It feels so good to have college football games to look forward to again. College football Saturdays feel like Christmas day for me, except once a week for five months straight instead of once a year. In week one, I had one of those Christmas day like games circled on my calendar: BYU visiting Navy. To say I was excited about this game would be a vast understatement. Hell, I got excited for Austin Peay to play Central Arkansas in week zero, so you can only imagine how excited I was for a week one matchup featuring two historically excellent college football programs. After all the country has been through with the Coronavirus and not having college sports since early march, we had earned a great labor day primetime college football game on opening weekend. Come to find out 5 minutes into the broadcast before kickoff, the Naval Academy hadn’t gone live since last January’s bowl win over Kansas State.
For those who listen to the College Kids Talking College Sports Podcast, you know I was all in on Navy when picking this game. The Midshipmen had been practicing for a while and are on one of the safest campuses in the country when it comes to the Coronavirus. I thought they would play Navy football and squeeze out a great opening victory, running the triple option to perfection. Oh, how wrong I was. BYU forced Navy to go 3-and-out on their first drive, giving up three yards to the Midshipmen and forcing a punt. The Cougars proceeded to go 74 yards in 7 plays taking a whopping 2:49 seconds to go up on the Midshipmen 7-0, and the rest of the game followed suit.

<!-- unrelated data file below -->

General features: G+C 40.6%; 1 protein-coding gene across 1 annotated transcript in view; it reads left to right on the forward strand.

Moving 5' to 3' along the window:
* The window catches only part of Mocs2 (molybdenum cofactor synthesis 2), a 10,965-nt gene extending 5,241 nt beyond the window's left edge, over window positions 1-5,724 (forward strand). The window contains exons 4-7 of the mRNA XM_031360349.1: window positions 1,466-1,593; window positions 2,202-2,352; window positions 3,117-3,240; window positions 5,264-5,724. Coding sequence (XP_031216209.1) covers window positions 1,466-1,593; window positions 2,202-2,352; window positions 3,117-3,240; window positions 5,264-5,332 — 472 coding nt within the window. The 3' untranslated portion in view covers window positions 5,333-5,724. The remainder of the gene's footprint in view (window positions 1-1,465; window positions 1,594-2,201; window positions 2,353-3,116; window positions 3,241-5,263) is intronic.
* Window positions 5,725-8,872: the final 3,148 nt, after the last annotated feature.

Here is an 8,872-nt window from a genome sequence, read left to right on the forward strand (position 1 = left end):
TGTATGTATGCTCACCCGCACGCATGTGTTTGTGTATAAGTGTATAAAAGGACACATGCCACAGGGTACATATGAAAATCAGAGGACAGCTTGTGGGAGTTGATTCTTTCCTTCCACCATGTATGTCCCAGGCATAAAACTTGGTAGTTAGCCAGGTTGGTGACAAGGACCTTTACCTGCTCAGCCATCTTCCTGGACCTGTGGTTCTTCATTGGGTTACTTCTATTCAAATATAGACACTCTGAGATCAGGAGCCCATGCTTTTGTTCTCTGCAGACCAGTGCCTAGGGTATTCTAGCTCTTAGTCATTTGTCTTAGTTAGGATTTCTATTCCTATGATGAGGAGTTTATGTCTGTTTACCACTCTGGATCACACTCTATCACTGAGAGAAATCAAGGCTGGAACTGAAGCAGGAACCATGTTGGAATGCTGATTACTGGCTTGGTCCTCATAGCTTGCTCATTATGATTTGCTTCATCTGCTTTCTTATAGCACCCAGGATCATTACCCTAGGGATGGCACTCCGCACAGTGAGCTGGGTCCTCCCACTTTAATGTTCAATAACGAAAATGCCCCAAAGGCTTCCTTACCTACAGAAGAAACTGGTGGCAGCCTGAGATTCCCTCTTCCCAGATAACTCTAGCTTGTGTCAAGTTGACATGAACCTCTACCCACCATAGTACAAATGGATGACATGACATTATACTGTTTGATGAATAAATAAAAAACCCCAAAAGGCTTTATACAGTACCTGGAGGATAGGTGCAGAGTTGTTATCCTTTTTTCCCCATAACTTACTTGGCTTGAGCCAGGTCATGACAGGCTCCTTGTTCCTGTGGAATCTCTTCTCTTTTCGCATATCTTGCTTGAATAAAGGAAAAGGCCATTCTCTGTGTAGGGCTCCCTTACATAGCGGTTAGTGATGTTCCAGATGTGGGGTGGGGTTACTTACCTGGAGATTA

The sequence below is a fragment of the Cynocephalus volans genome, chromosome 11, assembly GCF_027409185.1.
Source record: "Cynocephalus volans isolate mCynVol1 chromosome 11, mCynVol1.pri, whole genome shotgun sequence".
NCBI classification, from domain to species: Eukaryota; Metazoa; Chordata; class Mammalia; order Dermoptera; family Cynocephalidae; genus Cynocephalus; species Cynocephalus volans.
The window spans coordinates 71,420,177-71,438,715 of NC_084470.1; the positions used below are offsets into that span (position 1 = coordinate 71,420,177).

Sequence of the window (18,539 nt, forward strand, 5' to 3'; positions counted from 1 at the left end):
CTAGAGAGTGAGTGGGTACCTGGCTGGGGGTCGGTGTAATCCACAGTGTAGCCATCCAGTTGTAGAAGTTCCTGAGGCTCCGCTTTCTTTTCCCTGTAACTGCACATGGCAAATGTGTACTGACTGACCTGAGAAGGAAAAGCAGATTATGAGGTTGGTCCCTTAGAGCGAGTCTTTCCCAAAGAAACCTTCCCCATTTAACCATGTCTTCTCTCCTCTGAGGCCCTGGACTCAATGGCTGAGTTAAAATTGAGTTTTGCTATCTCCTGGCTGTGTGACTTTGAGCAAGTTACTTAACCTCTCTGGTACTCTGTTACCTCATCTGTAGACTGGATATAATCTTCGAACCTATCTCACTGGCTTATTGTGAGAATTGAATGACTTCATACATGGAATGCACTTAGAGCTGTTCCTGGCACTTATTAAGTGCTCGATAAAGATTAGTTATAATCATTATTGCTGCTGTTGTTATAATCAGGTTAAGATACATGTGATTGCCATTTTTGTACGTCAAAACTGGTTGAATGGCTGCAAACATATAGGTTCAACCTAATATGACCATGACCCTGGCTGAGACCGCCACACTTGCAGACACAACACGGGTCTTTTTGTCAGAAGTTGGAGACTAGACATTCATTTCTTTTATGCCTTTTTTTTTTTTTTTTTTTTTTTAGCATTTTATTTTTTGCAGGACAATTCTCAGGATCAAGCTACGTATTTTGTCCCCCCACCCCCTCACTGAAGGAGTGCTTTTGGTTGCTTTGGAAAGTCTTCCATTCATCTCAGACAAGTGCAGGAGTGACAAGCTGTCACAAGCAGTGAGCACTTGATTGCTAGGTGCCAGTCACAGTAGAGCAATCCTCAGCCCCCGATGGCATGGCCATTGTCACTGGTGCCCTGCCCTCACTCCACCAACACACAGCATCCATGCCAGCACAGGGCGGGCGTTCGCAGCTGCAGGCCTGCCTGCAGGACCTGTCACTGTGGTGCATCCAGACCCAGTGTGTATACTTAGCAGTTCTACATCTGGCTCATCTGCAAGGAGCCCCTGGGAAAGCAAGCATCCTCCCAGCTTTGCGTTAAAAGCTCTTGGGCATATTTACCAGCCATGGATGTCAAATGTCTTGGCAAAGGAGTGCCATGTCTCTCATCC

Final score: BYU 55, Navy 3. Everyone who knows me knows how much I love the Naval Academy, and I have great pride in the Midshipmen, but words can hardly describe how disappointing I found the performance they turned in on Monday night. Navy coach Ken Niumatalolo decided going into preseason he would limit player interaction as much as possible. This included zoom position meetings, no live tackling or scrimmaging, and many other safety precautions to protect against the Coronavirus spread. I absolutely love that coach Niumatalolo is looking out for his players’ health and well-being, but if you aren’t going to give your players the best chance to compete on the field and win games, you should have opted out of the season.
I respect all people taking precautions to keep their players safe and away from the virus, but you can’t let your players go against grown men in a Division One football game underprepared. Thankfully none of the Midshipmen got hurt, but that was a severe concern of mine going into this game. Players who go into games underprepared get hurt. This team is not fit to continue to play college football at the rate they are going, and I think they need to change their mindset on practice or opt-out of the rest of the college football season to look out for their players’ best interest. These players and coaches are some of the best and the brightest in college football, and I have nothing but respect for each and every Midshipman, but I can’t go through a season of watching an underprepared Navy football team get waxed, hoping someone doesn’t get hurt.